Creel – Zip Lining.

The Copper Canyon’s main tourism centre, Creel is actually no more than a low-key highland town strung out along the railway line. It’s a very likable place, surrounded by pine forests and interesting rock formations and it boasts several good hotels and restaurants. The Tarahumara, in their multihued dress, are commonly seen about town, and there’s a consistent tourist presence here, mainly in the form of tour groups. Lonely Planet – México.

At an altitude of 2330M, Creel gets very cold at night (during the winter). On my first morning in town I woke up to a hard frost – the town was white over. Thankfully, once the sun came up, the temperature warmed up very quickly. Nevertheless, this cold climate was an unwelcome interlude in an otherwise warm/hot vacation.

Zip Lining across the canyons.

The astonishing Parque de Aventura Barrancas del Cobre on the canyon rim between Areponápuchi and Divisadero includes Mexico’s longest series of tirolesas (zip-lines), suspended over some of the world’s most profound canyon scenery. The park’s seven lines take you from a height of 2400m to over halfway to the canyon floor and they include one single line that is an extraordinary 2.5km in length, the world’s longest.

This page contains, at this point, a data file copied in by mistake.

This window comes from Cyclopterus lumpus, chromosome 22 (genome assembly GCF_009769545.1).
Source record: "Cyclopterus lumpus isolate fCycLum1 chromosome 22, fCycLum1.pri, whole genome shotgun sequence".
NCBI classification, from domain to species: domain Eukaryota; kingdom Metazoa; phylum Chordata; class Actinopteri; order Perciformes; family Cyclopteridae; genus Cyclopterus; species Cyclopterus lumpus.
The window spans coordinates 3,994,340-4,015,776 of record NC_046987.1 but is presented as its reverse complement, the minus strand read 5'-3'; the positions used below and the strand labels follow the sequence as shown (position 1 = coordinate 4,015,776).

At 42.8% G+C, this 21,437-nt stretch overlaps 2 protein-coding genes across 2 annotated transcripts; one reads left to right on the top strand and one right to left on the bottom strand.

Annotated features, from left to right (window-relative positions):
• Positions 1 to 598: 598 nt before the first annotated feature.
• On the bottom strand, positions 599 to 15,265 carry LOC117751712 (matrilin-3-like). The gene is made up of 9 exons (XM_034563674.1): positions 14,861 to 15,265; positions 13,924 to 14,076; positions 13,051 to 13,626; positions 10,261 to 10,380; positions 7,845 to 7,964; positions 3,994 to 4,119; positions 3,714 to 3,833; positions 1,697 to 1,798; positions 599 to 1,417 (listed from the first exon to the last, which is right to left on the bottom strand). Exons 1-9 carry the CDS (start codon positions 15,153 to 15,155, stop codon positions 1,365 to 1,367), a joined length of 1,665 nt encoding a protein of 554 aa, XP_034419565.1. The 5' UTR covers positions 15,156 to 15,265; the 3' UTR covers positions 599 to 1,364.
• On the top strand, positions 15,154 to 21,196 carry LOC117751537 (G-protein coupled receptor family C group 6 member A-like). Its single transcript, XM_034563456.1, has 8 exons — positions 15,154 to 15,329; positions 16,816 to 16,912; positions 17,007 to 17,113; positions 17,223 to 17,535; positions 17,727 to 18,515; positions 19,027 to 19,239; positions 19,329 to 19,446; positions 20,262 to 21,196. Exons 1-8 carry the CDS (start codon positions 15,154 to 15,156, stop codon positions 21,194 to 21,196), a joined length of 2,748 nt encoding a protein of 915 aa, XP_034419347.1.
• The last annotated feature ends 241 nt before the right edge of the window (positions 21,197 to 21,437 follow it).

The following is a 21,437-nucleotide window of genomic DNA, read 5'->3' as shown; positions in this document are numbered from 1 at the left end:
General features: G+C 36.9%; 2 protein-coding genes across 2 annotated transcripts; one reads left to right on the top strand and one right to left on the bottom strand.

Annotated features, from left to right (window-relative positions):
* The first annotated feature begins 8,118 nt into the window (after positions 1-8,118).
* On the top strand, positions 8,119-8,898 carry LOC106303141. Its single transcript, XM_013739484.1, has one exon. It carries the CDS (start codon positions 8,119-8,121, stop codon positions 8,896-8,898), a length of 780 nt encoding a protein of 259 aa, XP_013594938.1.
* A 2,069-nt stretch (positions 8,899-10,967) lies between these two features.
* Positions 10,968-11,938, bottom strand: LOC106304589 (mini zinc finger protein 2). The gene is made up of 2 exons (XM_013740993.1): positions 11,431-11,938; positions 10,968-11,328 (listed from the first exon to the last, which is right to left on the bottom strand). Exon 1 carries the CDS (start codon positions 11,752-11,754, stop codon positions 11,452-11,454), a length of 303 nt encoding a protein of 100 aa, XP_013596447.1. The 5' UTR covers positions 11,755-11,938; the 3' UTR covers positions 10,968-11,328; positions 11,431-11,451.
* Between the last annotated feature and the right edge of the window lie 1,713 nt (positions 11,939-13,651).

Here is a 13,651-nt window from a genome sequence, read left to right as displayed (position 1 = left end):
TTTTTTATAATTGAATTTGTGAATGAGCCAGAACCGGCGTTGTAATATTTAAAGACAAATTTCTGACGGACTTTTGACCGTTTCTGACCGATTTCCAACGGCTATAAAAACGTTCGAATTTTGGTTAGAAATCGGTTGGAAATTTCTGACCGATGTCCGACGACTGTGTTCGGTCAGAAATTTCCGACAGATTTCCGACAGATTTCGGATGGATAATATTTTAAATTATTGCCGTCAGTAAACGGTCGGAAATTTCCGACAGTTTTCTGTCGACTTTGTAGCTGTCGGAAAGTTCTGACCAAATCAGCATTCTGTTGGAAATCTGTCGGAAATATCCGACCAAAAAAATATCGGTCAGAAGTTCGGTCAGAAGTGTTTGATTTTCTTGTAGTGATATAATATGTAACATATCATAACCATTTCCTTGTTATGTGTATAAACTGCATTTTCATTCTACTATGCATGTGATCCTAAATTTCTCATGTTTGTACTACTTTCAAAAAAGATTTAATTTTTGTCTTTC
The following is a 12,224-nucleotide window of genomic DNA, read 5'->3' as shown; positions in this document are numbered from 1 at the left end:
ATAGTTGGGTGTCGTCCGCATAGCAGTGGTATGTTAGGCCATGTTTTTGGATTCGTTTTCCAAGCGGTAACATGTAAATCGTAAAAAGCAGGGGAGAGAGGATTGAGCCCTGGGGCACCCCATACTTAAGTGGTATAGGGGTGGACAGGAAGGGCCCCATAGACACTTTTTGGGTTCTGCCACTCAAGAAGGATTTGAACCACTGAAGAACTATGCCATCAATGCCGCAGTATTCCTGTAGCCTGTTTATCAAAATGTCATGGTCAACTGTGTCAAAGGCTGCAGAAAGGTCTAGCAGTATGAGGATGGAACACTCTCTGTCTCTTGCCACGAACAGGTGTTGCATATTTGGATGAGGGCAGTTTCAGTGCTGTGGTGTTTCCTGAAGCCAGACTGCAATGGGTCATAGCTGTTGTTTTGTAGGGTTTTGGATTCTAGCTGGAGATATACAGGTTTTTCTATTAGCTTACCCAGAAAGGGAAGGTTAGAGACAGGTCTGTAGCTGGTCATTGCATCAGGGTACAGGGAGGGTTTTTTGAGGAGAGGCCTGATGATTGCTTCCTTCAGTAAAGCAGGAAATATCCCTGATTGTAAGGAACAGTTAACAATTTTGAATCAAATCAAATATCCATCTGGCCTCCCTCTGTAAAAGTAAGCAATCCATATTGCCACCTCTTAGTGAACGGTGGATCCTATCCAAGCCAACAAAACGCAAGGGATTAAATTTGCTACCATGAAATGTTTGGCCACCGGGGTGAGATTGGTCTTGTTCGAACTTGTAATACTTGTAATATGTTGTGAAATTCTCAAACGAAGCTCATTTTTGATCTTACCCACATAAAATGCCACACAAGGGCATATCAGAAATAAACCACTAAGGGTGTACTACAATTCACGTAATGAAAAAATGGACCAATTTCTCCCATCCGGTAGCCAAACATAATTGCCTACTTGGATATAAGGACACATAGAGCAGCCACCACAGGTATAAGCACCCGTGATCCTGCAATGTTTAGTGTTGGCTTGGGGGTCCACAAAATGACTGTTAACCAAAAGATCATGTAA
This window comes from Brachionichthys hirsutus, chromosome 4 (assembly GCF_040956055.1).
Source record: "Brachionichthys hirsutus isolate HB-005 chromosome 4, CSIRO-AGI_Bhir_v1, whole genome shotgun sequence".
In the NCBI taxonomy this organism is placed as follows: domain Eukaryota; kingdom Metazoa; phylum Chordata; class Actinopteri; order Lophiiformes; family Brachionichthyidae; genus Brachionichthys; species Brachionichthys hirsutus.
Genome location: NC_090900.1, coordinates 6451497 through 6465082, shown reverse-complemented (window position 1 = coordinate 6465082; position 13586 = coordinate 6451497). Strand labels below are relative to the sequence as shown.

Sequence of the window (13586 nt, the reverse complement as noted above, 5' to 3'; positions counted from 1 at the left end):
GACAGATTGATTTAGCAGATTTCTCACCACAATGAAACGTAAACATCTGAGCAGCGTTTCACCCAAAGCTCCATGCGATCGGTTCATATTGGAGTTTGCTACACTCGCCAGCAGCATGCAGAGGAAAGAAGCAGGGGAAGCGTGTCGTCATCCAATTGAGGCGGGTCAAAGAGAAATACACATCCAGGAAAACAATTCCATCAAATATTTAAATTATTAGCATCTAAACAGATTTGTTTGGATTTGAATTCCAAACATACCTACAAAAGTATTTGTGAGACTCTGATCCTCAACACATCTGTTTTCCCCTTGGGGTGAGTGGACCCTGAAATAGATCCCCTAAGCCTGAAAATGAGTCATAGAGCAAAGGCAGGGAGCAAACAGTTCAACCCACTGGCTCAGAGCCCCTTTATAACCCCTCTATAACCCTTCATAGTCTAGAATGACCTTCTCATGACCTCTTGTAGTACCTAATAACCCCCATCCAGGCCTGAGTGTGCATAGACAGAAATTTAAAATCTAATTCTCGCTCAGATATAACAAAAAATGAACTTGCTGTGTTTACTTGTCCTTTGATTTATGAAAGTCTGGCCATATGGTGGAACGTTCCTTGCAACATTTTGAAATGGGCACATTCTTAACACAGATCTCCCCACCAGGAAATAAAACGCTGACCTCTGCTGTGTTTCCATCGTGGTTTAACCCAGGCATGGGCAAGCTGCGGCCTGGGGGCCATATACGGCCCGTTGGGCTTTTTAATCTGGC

A couple of heart-in-mouth wobbly bridges help you complete the cross-canyon odyssey. Safety standards are excellent: you’re always accompanied by a team of experienced zip-liners and all participants are decked out in full safety gear. Allow at least two and a half hours to descend to the spectacular viewpoint of Mesón de Bacajípare, as you have to travel in a group of around 15 people, meaning that there’s some waiting time as each person takes each line.

An early departure.

The cold temperature finally got to me. Hotel La Troje de Adobe was a great place to stay, my room was clean, spacious, had loads of blankets on the bed, and a small gas fire, which partially kept me warm. However, the lack of double glazing and any form of insulation meant that the room never actually got/stayed warm. After two nights (of a planned three) I had to move on to a warmer location – Chihuahua.

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About Richard Griffith

My first independent travel experience was a trip to Israel, in 1997, it was here that I caught the 'travel' bug! In 2001 I took an 8-month sabbatical and traveled around South East Asia. Since then I have managed to visit most of Eastern Europe along with India, Bangladesh, and a few other destinations in between. I love travel and I love meeting new people.
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